by Enos Bukuku & David Brewin
We welcome in this issue a new contributor to Tanzanian Affairs. He has succeeded Frederick Longino who has other pressing demands on his time at present. We are very grateful to Frederick for steering us skillfully through all the complexities of the early stages of the revision of the constitution. The new contributor is Mr Enos Bukuku who will be covering the remaining work which still has to be done before a new constitution can be finalised. Enos Bukuku is a solicitor at Levenes in London specialising in personal injury, clinical negligence and general civil litigation. Born in Mwadui (Shinyanga), he moved to the UK with his family at an early age. He regularly returns to his hometown Mbeya and is involved in an NGO which seeks to empower women and children in Southern Tanzania. As part of a team giving legal assistance and advice to the Afro-Caribbean community, he spends time reaching out to the community and attending events to raise awareness of legal rights.
Constitution Review – update
Since the last issue of TA, Minister of Justice and Constitutional Affairs Mathius Chikawe has been in London and addressed a three hour meeting on the Constitution at the High Commission. Having been deeply involved with the Constitutional Reform Commission (CRC) during all its deliberations, he was able to deal effectively with numerous questions from the audience.
In view of conflicting statements by leaders in Zanzibar, the Minister was asked what would happen if Zanzibar failed to accept the main principles of the draft constitution, specifically the degree of autonomy for Zanzibar. The Minister’s reply was clear. It would mean the end of the Union, he said.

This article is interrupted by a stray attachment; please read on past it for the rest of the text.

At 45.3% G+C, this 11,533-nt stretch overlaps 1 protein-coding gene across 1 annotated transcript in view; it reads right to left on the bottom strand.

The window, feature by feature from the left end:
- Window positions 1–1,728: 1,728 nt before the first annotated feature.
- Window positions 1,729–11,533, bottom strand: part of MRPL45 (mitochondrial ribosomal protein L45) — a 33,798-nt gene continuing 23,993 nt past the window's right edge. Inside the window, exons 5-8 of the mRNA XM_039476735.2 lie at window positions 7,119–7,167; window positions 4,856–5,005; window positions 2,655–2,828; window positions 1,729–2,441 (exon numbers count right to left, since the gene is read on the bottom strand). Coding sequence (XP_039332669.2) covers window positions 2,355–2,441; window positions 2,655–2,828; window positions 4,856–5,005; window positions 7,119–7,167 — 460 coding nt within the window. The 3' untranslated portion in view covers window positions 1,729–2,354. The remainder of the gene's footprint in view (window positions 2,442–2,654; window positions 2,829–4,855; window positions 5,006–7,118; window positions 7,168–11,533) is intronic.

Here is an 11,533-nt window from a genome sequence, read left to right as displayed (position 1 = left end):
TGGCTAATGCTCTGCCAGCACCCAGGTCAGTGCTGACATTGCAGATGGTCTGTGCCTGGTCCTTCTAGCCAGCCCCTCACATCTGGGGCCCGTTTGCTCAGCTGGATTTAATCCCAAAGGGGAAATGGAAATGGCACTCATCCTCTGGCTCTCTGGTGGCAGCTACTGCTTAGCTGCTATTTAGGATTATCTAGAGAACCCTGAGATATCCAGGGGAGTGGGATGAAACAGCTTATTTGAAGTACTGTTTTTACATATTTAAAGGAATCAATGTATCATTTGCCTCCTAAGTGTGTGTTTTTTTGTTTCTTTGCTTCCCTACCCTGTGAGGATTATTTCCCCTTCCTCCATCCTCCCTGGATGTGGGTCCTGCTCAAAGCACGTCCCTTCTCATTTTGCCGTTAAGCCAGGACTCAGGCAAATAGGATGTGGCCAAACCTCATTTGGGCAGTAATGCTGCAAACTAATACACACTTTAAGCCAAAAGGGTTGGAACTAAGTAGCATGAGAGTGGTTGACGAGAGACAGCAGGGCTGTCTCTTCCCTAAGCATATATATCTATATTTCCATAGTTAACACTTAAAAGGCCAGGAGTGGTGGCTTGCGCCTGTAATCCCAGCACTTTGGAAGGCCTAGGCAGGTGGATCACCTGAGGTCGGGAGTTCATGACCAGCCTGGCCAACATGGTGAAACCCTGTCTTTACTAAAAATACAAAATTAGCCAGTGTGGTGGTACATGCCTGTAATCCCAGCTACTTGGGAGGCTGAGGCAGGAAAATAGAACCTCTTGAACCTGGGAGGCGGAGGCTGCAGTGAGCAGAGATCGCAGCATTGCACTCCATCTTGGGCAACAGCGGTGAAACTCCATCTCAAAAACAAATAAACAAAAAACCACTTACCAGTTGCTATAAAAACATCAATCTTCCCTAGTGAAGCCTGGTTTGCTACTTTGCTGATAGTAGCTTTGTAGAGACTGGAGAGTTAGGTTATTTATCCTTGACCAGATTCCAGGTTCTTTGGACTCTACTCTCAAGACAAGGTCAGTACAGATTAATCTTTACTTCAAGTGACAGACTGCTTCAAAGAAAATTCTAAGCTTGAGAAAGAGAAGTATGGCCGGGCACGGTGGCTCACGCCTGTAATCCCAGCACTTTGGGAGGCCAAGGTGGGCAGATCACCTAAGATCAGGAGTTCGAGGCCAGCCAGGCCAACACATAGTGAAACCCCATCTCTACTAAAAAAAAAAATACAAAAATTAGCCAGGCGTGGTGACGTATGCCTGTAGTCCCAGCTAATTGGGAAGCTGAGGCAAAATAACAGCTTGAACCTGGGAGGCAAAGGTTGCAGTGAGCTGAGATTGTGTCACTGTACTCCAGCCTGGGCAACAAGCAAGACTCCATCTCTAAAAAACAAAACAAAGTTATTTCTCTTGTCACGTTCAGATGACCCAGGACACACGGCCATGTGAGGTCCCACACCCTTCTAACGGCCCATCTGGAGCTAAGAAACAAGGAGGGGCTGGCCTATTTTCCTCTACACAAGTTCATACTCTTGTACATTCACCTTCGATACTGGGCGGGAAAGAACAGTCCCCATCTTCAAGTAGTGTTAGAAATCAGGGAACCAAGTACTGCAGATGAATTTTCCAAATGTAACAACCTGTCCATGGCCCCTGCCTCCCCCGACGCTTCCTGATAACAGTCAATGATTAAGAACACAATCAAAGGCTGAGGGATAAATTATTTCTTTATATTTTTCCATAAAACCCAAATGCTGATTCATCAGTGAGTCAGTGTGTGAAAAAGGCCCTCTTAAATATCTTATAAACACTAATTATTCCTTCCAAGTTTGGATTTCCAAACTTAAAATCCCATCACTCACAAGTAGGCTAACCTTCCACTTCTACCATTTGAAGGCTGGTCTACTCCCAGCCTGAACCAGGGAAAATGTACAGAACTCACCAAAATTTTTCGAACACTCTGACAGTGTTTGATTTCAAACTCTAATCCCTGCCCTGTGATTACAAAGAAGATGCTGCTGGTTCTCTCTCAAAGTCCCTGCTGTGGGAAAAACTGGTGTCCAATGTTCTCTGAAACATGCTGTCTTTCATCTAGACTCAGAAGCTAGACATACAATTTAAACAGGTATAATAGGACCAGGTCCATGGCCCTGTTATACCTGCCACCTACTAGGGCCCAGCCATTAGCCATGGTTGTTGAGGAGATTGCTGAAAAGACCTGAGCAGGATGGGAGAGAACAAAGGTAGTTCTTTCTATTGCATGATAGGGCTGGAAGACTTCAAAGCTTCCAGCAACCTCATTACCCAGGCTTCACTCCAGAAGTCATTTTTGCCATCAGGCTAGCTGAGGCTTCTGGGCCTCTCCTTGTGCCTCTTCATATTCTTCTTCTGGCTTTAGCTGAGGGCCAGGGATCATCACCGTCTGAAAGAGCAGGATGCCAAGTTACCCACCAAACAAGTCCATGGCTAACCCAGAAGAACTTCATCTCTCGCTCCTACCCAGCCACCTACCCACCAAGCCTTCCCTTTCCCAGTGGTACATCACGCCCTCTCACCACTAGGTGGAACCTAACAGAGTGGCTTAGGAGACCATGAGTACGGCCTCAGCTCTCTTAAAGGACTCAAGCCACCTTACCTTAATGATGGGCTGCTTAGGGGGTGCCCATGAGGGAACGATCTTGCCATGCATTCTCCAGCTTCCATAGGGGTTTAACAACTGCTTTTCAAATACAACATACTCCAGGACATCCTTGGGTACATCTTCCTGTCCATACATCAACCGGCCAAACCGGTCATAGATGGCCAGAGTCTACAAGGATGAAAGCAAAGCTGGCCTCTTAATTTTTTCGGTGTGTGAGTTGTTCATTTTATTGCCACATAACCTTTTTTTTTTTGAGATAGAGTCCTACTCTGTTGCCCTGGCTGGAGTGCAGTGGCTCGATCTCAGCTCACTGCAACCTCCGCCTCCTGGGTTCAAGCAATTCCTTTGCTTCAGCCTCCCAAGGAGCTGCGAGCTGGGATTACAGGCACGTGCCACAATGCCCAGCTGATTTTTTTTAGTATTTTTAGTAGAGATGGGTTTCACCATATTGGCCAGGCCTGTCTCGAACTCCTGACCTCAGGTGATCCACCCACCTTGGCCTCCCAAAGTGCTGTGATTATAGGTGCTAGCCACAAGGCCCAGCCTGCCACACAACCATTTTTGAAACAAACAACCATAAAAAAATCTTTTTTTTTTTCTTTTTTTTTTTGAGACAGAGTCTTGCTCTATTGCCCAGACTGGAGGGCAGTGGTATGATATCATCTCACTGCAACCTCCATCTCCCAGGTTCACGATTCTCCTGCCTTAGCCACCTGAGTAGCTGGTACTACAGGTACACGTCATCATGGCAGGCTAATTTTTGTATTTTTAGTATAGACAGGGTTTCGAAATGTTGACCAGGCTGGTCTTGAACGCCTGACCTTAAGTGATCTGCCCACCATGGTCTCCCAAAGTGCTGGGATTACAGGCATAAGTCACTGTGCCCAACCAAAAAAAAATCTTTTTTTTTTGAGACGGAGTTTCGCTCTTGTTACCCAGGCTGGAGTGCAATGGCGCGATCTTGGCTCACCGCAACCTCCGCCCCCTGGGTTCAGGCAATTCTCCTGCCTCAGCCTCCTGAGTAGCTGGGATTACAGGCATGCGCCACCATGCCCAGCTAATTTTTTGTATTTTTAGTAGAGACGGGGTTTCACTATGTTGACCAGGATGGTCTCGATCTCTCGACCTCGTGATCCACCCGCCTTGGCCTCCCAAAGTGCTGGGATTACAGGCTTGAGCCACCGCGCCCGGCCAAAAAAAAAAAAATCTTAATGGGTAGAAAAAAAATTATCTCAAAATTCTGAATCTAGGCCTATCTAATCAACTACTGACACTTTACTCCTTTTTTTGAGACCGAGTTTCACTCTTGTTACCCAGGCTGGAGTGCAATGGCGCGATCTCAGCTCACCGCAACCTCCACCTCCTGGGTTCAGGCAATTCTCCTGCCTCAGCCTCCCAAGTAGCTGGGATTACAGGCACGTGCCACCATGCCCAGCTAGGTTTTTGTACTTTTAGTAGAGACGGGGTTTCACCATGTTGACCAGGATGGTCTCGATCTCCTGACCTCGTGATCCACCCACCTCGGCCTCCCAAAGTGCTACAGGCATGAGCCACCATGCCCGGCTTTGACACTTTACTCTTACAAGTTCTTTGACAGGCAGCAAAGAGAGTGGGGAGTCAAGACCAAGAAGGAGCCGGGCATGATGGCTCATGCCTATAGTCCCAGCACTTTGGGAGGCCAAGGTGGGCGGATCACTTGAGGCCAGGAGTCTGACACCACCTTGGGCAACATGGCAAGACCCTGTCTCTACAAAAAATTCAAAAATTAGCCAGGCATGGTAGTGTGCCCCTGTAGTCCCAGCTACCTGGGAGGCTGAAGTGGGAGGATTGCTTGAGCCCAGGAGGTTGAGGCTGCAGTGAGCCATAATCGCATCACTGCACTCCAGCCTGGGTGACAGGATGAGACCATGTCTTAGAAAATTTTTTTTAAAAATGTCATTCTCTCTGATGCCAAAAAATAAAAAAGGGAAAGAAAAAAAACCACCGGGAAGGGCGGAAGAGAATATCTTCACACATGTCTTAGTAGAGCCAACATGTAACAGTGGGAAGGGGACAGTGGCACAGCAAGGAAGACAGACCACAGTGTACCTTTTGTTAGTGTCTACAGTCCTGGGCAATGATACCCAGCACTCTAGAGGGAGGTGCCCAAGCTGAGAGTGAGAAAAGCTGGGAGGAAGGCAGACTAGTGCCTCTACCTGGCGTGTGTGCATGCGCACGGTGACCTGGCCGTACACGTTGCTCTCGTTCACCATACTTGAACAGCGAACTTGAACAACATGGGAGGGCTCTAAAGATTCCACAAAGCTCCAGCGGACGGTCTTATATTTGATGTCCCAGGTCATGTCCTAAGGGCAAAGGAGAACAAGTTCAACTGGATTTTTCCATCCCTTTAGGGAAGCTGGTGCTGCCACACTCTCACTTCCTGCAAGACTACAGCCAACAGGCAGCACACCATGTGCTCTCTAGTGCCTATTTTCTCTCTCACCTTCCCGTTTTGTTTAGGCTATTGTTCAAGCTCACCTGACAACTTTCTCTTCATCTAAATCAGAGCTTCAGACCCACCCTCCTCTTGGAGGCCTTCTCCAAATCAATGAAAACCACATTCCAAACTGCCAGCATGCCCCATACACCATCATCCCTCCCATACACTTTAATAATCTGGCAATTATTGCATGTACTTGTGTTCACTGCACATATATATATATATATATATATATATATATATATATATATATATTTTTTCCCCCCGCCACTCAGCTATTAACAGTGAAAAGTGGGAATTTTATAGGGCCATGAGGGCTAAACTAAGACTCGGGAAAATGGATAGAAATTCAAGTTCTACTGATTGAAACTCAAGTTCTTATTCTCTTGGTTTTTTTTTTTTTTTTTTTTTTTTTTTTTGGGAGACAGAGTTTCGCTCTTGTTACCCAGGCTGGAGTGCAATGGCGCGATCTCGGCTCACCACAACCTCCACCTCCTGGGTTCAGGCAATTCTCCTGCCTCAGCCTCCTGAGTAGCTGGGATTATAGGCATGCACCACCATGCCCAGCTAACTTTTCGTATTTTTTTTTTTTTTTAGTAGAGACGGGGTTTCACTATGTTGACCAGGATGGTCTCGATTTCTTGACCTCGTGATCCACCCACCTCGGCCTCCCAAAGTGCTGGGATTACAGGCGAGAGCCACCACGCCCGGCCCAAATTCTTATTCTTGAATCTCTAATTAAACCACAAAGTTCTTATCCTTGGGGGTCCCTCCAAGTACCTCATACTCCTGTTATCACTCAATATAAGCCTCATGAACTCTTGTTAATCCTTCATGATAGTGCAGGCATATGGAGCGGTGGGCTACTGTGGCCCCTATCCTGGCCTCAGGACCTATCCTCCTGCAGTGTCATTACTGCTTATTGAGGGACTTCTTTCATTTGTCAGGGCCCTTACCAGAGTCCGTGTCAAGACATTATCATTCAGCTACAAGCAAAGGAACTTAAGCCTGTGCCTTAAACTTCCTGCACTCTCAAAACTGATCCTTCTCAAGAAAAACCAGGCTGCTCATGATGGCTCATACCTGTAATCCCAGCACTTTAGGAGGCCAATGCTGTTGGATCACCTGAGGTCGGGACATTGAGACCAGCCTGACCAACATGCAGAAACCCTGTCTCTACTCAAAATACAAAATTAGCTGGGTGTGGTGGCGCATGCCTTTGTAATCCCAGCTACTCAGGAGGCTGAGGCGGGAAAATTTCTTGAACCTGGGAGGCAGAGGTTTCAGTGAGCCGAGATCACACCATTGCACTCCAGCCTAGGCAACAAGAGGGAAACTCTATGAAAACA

On 16 November the Britain Tanzania Society devoted a major part of its AGM to the constitution. The speakers were TA Editor David Brewin and Frederick Longino.
On December 2 the Chadema Party stated that it would oppose the proposed Referendum Bill in Parliament. It listed issues on which change was required including the Zanzibar Permanent Residents Register and the decision to put the power to supervise opinion polls under the Electoral Commission.
In the meantime the National Assembly made a bold and unexpected move by making an amendment ensuring that the CRC would not participate in the debate on the draft constitution next year. The CRC was supposed to be disbanded at the end of October 2013 after submitting its final report and preparing the second draft, which would then be delivered to the President. He in turn would present it to the Constituent Assembly which would take over the constitution drafting process. The original deadline, which had already had a previous extension, was then further extended by the President to 30 December 2013, at the request of the CRC.
The Constituent Assembly
The National Assembly has also passed the Constitutional Review (Amendment Number 2) Bill in response to criticism, chiefly from Chadema, in relation to the Constituent Assembly. The amendment will increase the number of non-Parliamentary/House of Representative members from 166 to 201. The 201 members will be drawn from fully registered political parties (42, NGOs (20), Faith Based Organisations (20), higher learning institutions (20), people with special needs (20), trade unions (19), associations of livestock keepers (10), fisheries associations (10), agricultural associations (20) and 20 from other groups.
37 Civil Society organisations complained that the Constituent Assembly was not representative enough of those stakeholders outside mainstream politics. Although there are over 100 people from interest groups, they amount to less than a third of the total Constituent Assembly. It remains to be seen whether there will be further changes to redress this.